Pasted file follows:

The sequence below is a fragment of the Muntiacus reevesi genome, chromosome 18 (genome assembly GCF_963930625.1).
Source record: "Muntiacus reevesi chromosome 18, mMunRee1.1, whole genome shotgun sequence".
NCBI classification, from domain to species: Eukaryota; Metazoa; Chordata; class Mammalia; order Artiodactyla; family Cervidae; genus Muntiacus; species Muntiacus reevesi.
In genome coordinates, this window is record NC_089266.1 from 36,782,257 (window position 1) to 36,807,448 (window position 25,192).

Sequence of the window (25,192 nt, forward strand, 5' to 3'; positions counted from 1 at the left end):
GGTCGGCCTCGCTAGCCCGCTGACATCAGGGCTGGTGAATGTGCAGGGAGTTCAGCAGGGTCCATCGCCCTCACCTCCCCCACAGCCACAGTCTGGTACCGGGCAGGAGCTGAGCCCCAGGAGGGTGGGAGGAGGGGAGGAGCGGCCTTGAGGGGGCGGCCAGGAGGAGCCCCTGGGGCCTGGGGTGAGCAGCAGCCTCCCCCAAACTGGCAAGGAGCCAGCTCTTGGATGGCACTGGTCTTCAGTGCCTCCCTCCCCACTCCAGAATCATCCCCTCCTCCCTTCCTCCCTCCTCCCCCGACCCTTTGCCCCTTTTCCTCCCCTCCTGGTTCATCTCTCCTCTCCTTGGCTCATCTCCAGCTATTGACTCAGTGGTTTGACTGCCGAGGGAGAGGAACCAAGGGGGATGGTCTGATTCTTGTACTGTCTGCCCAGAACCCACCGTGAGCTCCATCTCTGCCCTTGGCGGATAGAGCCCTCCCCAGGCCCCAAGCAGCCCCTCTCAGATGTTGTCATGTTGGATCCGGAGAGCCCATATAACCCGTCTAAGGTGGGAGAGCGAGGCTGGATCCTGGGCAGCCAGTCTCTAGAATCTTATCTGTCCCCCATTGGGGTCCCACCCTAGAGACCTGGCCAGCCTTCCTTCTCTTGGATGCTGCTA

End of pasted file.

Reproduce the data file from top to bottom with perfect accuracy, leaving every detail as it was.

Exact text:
The sequence below is a fragment of the Muntiacus reevesi genome, chromosome 18 (genome assembly GCF_963930625.1).
Source record: "Muntiacus reevesi chromosome 18, mMunRee1.1, whole genome shotgun sequence".
NCBI classification, from domain to species: Eukaryota; Metazoa; Chordata; class Mammalia; order Artiodactyla; family Cervidae; genus Muntiacus; species Muntiacus reevesi.
In genome coordinates, this window is record NC_089266.1 from 36,782,257 (window position 1) to 36,807,448 (window position 25,192).

Sequence of the window (25,192 nt, forward strand, 5' to 3'; positions counted from 1 at the left end):
GGTCGGCCTCGCTAGCCCGCTGACATCAGGGCTGGTGAATGTGCAGGGAGTTCAGCAGGGTCCATCGCCCTCACCTCCCCCACAGCCACAGTCTGGTACCGGGCAGGAGCTGAGCCCCAGGAGGGTGGGAGGAGGGGAGGAGCGGCCTTGAGGGGGCGGCCAGGAGGAGCCCCTGGGGCCTGGGGTGAGCAGCAGCCTCCCCCAAACTGGCAAGGAGCCAGCTCTTGGATGGCACTGGTCTTCAGTGCCTCCCTCCCCACTCCAGAATCATCCCCTCCTCCCTTCCTCCCTCCTCCCCCGACCCTTTGCCCCTTTTCCTCCCCTCCTGGTTCATCTCTCCTCTCCTTGGCTCATCTCCAGCTATTGACTCAGTGGTTTGACTGCCGAGGGAGAGGAACCAAGGGGGATGGTCTGATTCTTGTACTGTCTGCCCAGAACCCACCGTGAGCTCCATCTCTGCCCTTGGCGGATAGAGCCCTCCCCAGGCCCCAAGCAGCCCCTCTCAGATGTTGTCATGTTGGATCCGGAGAGCCCATATAACCCGTCTAAGGTGGGAGAGCGAGGCTGGATCCTGGGCAGCCAGTCTCTAGAATCTTATCTGTCCCCCATTGGGGTCCCACCCTAGAGACCTGGCCAGCCTTCCTTCTCTTGGATGCTGCTA